“Before we were brothers, we were just best friends,” Justin said. “It started as the nights before football games, then it became the entire weekend and then the next thing from that during football season was winter break during school, so then he stayed the entire winter break. Summer break was even longer, and he’d stay the entire summer.”

Todman continued to attend school in New Bedford, where he was unfocused on his academics and was running with the wrong crowd. When he was in the eighth grade, the Cruzes realized they needed to help.

Joseph called one day, and everyone agreed sending Todman to live with the Cruzes and go to Dartmouth High School was better than him attending alternative school West Side High School.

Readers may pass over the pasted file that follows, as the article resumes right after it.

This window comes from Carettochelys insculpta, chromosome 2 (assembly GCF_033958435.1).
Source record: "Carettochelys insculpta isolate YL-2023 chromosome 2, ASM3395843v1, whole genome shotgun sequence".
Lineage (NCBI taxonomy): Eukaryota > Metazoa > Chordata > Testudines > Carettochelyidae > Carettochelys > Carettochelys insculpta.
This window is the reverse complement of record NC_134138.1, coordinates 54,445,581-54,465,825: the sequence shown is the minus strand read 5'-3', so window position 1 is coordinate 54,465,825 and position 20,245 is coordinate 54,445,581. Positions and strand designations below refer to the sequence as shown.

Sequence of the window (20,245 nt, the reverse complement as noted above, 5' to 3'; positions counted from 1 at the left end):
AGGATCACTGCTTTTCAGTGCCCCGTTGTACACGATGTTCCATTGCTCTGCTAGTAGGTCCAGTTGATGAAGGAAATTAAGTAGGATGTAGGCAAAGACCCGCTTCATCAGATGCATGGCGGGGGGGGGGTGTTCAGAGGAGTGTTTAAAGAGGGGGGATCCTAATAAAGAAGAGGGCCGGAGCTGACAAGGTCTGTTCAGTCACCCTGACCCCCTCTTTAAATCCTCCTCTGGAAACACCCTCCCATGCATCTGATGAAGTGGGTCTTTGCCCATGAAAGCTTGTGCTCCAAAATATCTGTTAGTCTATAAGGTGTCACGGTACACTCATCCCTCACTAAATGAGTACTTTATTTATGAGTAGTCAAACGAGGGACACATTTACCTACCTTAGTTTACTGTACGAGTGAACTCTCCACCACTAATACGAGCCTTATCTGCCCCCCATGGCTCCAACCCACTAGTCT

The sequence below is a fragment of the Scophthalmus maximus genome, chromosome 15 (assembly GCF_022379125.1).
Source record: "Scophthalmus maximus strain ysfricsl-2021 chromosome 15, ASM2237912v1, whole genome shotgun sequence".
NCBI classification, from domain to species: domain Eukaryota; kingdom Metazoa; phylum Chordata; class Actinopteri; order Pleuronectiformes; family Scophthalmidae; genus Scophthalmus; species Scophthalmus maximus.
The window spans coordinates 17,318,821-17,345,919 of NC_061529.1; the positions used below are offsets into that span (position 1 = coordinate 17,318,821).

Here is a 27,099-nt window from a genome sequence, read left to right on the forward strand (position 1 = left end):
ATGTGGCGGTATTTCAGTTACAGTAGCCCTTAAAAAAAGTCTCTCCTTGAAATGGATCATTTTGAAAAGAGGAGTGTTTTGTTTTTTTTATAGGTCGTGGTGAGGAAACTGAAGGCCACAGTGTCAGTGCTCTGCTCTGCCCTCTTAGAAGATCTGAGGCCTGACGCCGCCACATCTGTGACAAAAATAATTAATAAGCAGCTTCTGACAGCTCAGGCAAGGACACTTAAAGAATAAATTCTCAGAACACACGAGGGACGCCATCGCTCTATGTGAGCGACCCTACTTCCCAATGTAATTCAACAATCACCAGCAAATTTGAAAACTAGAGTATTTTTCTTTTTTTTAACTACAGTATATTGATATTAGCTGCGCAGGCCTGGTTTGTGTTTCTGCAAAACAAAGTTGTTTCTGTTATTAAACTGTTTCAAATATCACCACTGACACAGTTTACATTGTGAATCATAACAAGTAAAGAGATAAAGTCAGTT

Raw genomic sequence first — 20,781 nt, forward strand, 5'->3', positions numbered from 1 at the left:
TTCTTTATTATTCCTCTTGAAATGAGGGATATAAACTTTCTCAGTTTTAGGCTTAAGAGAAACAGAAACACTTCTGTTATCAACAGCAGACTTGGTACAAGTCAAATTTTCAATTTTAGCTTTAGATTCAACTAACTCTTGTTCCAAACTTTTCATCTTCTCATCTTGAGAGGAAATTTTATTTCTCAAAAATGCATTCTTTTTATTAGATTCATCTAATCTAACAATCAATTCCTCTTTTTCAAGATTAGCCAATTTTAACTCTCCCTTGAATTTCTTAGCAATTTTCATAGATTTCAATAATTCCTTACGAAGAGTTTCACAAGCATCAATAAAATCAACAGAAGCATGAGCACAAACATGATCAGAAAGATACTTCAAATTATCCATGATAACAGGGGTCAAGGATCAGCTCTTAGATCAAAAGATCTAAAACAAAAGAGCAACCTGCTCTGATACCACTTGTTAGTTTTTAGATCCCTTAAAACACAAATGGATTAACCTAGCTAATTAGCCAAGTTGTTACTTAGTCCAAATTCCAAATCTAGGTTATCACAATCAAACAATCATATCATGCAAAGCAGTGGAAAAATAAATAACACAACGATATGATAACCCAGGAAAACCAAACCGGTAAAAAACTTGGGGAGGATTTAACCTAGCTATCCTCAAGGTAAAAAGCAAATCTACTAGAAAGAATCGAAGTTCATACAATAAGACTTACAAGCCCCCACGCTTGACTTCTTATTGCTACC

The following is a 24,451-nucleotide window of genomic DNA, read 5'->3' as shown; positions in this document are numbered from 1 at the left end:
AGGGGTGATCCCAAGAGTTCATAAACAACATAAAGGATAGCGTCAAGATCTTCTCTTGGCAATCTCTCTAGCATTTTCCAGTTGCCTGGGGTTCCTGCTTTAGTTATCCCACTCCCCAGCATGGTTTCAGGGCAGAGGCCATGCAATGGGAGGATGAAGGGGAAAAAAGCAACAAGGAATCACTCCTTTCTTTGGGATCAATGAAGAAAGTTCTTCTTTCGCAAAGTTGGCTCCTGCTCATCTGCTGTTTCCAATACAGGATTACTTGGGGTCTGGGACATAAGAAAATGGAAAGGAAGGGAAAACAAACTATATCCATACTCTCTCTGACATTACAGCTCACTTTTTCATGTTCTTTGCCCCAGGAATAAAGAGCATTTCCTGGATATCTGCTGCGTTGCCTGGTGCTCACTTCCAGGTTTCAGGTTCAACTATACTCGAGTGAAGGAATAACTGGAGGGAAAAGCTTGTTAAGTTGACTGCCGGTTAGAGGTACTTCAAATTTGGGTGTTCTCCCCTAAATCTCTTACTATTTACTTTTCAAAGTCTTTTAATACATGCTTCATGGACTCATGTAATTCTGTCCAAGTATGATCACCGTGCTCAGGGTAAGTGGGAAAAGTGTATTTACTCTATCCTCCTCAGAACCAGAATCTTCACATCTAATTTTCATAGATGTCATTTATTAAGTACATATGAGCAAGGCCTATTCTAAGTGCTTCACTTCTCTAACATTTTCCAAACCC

Dana was sitting with Todman at breakfast before their appointment at Dartmouth Middle School when the 13-year-old mentioned his goal was to play in the NFL.

“I said, ‘Wow, that’s awesome,’” Dana said. “‘Listen, I’m going help you get into the NFL, but you’re going to help me and you’re going to do your academics. You’re going to study hard in school.’”

With the Cruzes pushing him toward the goal of graduating high school, Todman began to succeed in the classroom as well as on the football field. He ultimately finished his high school career with 5,083 rushing yards, 70 touchdowns and a scholarship to the University of Connecticut.

Todman recorded back-to-back 1,000-yard seasons with the Huskies, finishing his junior season second in the nation with 1,695 rushing yards and with Big East Offensive Player of the Year honors.